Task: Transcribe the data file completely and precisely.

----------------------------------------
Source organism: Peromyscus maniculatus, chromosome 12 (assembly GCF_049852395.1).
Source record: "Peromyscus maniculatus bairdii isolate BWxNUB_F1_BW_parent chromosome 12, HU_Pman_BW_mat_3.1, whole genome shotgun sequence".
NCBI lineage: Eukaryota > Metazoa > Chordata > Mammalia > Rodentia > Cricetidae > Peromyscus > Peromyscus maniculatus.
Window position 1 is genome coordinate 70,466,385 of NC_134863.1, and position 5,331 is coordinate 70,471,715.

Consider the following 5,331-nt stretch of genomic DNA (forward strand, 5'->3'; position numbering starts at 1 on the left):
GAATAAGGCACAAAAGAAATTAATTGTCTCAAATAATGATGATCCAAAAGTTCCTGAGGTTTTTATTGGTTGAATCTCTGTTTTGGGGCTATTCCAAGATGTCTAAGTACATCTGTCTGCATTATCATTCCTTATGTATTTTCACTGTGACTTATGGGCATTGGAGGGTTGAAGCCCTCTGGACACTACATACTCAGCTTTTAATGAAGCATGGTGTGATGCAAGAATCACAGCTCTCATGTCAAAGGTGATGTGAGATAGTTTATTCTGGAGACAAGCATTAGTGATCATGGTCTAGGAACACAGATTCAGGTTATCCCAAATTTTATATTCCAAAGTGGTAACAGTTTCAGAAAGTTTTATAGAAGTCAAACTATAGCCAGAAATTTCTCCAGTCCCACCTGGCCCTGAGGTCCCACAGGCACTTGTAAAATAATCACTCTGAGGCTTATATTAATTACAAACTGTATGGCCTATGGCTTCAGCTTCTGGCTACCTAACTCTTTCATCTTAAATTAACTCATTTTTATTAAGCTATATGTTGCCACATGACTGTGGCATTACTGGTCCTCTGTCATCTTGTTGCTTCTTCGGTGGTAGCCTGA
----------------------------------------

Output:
Source organism: Peromyscus maniculatus, chromosome 12 (assembly GCF_049852395.1).
Source record: "Peromyscus maniculatus bairdii isolate BWxNUB_F1_BW_parent chromosome 12, HU_Pman_BW_mat_3.1, whole genome shotgun sequence".
NCBI lineage: Eukaryota > Metazoa > Chordata > Mammalia > Rodentia > Cricetidae > Peromyscus > Peromyscus maniculatus.
Window position 1 is genome coordinate 70,466,385 of NC_134863.1, and position 5,331 is coordinate 70,471,715.

Consider the following 5,331-nt stretch of genomic DNA (forward strand, 5'->3'; position numbering starts at 1 on the left):
GAATAAGGCACAAAAGAAATTAATTGTCTCAAATAATGATGATCCAAAAGTTCCTGAGGTTTTTATTGGTTGAATCTCTGTTTTGGGGCTATTCCAAGATGTCTAAGTACATCTGTCTGCATTATCATTCCTTATGTATTTTCACTGTGACTTATGGGCATTGGAGGGTTGAAGCCCTCTGGACACTACATACTCAGCTTTTAATGAAGCATGGTGTGATGCAAGAATCACAGCTCTCATGTCAAAGGTGATGTGAGATAGTTTATTCTGGAGACAAGCATTAGTGATCATGGTCTAGGAACACAGATTCAGGTTATCCCAAATTTTATATTCCAAAGTGGTAACAGTTTCAGAAAGTTTTATAGAAGTCAAACTATAGCCAGAAATTTCTCCAGTCCCACCTGGCCCTGAGGTCCCACAGGCACTTGTAAAATAATCACTCTGAGGCTTATATTAATTACAAACTGTATGGCCTATGGCTTCAGCTTCTGGCTACCTAACTCTTTCATCTTAAATTAACTCATTTTTATTAAGCTATATGTTGCCACATGACTGTGGCATTACTGGTCCTCTGTCATCTTGTTGCTTCTTCGGTGGTAGCCTGA